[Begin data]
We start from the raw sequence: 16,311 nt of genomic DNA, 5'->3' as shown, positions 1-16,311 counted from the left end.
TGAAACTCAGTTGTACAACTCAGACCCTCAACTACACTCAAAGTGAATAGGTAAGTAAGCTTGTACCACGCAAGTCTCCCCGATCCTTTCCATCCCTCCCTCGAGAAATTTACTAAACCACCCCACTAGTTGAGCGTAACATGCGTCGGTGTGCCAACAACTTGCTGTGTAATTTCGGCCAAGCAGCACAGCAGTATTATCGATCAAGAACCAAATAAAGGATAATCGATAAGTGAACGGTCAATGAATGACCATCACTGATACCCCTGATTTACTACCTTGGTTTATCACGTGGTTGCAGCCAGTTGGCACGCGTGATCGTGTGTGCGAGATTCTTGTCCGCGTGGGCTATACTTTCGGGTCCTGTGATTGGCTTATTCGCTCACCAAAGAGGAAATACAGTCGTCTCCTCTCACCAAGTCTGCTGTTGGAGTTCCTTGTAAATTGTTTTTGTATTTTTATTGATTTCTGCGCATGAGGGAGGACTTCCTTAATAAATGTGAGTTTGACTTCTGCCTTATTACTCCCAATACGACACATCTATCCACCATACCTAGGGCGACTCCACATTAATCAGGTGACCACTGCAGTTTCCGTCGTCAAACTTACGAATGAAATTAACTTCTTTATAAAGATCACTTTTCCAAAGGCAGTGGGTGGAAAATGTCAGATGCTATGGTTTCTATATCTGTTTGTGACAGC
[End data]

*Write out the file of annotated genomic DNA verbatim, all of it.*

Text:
We start from the raw sequence: 16,311 nt of genomic DNA, 5'->3' as shown, positions 1-16,311 counted from the left end.
TGAAACTCAGTTGTACAACTCAGACCCTCAACTACACTCAAAGTGAATAGGTAAGTAAGCTTGTACCACGCAAGTCTCCCCGATCCTTTCCATCCCTCCCTCGAGAAATTTACTAAACCACCCCACTAGTTGAGCGTAACATGCGTCGGTGTGCCAACAACTTGCTGTGTAATTTCGGCCAAGCAGCACAGCAGTATTATCGATCAAGAACCAAATAAAGGATAATCGATAAGTGAACGGTCAATGAATGACCATCACTGATACCCCTGATTTACTACCTTGGTTTATCACGTGGTTGCAGCCAGTTGGCACGCGTGATCGTGTGTGCGAGATTCTTGTCCGCGTGGGCTATACTTTCGGGTCCTGTGATTGGCTTATTCGCTCACCAAAGAGGAAATACAGTCGTCTCCTCTCACCAAGTCTGCTGTTGGAGTTCCTTGTAAATTGTTTTTGTATTTTTATTGATTTCTGCGCATGAGGGAGGACTTCCTTAATAAATGTGAGTTTGACTTCTGCCTTATTACTCCCAATACGACACATCTATCCACCATACCTAGGGCGACTCCACATTAATCAGGTGACCACTGCAGTTTCCGTCGTCAAACTTACGAATGAAATTAACTTCTTTATAAAGATCACTTTTCCAAAGGCAGTGGGTGGAAAATGTCAGATGCTATGGTTTCTATATCTGTTTGTGACAGC